I'm looking at a splashy, white-framed painting called Moustache Lobsters, its background a scribbled cityscape, its picture plane overlaid with red toy lobsters and a cartoon moustache.
The label says Jeff Koons, although the work – all computerised doodles and saturated colour – looks more like a Gilbert & George. As I stare at it, a slight figure in a suit and tie slips in beside me. I take it for one of the Terrible Twins, but no – the figure is Koons himself, frowning at his work as though surprised to find it here; as if seeing it in the Serpentine Gallery has made him somehow fretful.
None of this is to suggest that Koons shares G&G's taste in art or tailoring, merely that there are moments in this show of his new work when it is easy to mistake the 54-year-old New Yorker for someone else. Moustaches in modern art conjure up Duchamp, who put one on the Mona Lisa. Dali, typically, went one better and gave the picture his own moustache; earlier, he had made a telephone out of a lobster. The cartoon dots in Koons' Popeye (2003) hint at Roy Lichtenstein, while his inflatable turtles and dolphins echo the soft sculptures of Claes Oldenburg. Splashy gestures in the Popeye series look like Abstract Expressionism. Over the whole project hovers the whey-faced shade of Andy Warhol, the man who added kitsch to the high-art ranks of portraiture, still life and history painting; who underlined the off-the-peg nature of his art by calling his studio a Factory; who pissed in our soup and then made us pay, handsomely, to drink it.
All of which is to say that the Koons at the Serpentine Gallery seems more complex than the Koons of old. In part, this is because we tend to see his works singly rather than in groups – the Hanging Heart in the hall of the Palazzo Grassi, say, or the busy-lizzie dog, known locally as el poopy, that guards the door to the Bilbao Guggenheim. To see a number of Koonses together is to see connections between them. Even so, individual works in this show lack the monolithic quality of pieces such as Cracked Egg (Blue) or Rabbit or Michael Jackson and Bubbles – works whose power lay in their simplicity; in asking vast questions about taste and markets and high and low art and then, shiny and amiable, in refusing to answer them.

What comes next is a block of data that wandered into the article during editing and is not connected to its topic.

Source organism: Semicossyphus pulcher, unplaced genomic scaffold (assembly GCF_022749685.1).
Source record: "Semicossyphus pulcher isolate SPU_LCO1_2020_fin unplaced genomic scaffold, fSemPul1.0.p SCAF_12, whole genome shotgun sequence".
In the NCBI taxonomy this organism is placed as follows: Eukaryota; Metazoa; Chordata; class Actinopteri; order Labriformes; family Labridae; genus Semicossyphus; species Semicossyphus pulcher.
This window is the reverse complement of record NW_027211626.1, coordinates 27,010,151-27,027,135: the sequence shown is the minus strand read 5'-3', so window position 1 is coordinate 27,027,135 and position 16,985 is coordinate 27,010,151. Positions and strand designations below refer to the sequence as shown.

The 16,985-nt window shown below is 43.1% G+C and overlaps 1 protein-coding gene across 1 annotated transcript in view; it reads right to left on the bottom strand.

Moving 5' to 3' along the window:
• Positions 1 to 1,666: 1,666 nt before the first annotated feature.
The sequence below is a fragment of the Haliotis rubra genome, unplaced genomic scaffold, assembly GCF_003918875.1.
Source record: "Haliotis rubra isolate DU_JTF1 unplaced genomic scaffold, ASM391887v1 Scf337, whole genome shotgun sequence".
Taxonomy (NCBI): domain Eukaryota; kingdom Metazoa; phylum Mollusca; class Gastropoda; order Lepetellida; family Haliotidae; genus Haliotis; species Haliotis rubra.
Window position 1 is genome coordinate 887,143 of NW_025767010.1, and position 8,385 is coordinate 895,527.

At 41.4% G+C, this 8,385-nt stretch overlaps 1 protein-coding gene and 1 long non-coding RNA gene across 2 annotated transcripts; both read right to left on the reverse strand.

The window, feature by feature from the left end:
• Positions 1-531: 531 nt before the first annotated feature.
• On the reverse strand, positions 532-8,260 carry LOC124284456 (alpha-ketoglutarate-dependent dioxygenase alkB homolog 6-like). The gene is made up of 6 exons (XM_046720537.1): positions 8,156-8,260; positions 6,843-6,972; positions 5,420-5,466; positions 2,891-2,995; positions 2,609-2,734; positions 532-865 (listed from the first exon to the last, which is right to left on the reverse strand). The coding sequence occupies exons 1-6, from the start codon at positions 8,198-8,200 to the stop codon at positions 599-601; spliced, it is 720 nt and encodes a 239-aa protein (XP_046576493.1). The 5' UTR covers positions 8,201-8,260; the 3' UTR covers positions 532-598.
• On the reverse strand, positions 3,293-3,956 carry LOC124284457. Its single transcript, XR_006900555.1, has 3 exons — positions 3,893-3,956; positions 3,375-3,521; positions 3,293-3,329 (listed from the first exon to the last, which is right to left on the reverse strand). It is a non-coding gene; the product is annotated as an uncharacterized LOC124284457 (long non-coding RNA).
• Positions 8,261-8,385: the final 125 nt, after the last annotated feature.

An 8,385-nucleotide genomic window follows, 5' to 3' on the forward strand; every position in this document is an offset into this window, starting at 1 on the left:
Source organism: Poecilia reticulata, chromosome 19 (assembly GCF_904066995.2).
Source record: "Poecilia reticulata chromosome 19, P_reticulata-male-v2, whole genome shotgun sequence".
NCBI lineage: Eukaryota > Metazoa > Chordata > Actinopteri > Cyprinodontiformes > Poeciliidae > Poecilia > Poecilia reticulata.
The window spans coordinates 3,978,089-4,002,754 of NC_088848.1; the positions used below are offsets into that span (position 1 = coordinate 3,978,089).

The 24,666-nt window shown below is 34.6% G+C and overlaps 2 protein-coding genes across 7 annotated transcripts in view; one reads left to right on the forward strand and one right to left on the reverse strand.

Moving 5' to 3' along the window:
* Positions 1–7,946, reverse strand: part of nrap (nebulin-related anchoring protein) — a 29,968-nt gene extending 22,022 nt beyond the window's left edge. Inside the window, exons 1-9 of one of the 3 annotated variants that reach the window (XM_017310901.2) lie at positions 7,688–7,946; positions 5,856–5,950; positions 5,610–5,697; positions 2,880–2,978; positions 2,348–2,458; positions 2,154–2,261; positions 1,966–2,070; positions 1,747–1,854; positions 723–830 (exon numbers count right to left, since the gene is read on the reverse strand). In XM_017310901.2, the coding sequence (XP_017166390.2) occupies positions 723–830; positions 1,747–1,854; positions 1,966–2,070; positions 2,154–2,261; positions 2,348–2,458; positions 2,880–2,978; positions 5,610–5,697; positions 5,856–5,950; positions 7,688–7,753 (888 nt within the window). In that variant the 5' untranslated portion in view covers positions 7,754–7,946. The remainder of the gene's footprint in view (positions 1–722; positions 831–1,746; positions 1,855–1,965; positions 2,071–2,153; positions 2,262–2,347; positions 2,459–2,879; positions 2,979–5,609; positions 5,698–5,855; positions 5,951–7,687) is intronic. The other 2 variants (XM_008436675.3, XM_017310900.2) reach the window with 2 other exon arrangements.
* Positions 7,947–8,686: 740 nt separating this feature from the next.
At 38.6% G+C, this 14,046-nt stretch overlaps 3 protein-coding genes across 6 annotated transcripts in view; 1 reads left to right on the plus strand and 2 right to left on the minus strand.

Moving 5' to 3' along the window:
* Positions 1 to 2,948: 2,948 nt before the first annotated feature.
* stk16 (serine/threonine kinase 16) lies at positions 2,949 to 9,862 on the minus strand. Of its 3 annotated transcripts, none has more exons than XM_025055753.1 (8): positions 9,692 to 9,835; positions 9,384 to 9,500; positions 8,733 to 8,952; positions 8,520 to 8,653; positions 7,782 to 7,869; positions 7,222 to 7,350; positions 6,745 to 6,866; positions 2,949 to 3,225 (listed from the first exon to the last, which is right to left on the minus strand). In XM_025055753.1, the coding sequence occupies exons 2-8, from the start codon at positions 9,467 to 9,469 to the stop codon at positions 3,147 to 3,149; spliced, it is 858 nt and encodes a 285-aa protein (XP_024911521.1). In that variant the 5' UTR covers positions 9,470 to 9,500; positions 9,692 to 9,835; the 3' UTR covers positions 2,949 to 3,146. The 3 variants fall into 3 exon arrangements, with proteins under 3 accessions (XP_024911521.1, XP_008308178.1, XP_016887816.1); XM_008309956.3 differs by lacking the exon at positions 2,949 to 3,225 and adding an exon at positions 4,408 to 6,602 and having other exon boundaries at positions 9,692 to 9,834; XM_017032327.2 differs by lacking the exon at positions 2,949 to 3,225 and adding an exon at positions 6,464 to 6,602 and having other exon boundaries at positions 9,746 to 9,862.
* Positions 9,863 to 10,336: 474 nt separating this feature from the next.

If Moustache Lobsters is a complex case in point, then so are the more classically Koonsian works in this show. As its name suggests, Dolphin (2003) is the aluminium rendering of a blow-up dolphin, following in a line from inflatables such as Rabbit (1986). But next to Rabbit, Dolphin feels baroque: it is polychrome, and it hangs above one of those suspended pot-racks you find in trendy kitchens. Rabbit's mirrored surface reflected questions back at you – the more you asked of it, the more mute it became. By contrast, Dolphin begs to be read. Its juxtaposition of two unalike things – blow-up toys and saucepans – is like a clue in a cryptic crossword.
A solution that springs to mind is "consumption", the unvarying theme of Koons' art. Whether his subject has been blow-ups or blow jobs, he has always involved us in the act of consuming. His readymades have come from the trashy end of consumerism: cheap plastic toys, pound-store tchotchkes. That is still true, but there are more of them now – to every dolphin its saucepans, each walrus and caterpillar its chair or stepladder. The logs in a metallised kiddy pool, Dogpool, are actually logs. Where Koonses of 20 years ago were wonderfully, cleverly simple, these feel merely clever – as though, given time, we can figure out what the artist meant by juxtaposing moustaches with lobsters, or dolphins with pot racks. And they feel historicist.
I'd say as a result that, while Koons remains a fine artist, his new works lack the dumb majesty of the old. He has always been fascinated by the art market, and maybe it is market forces that have pushed him to change. Or perhaps, at 54, he has decided to court art history by buying it wholesale.
The young Koons once visited Dali in his Manhattan hotel room; in middle age, he has his own Factory in downtown New York. The irony, though, is that he doesn't need Dali or Warhol to make him look great; his own banal genius does that for him.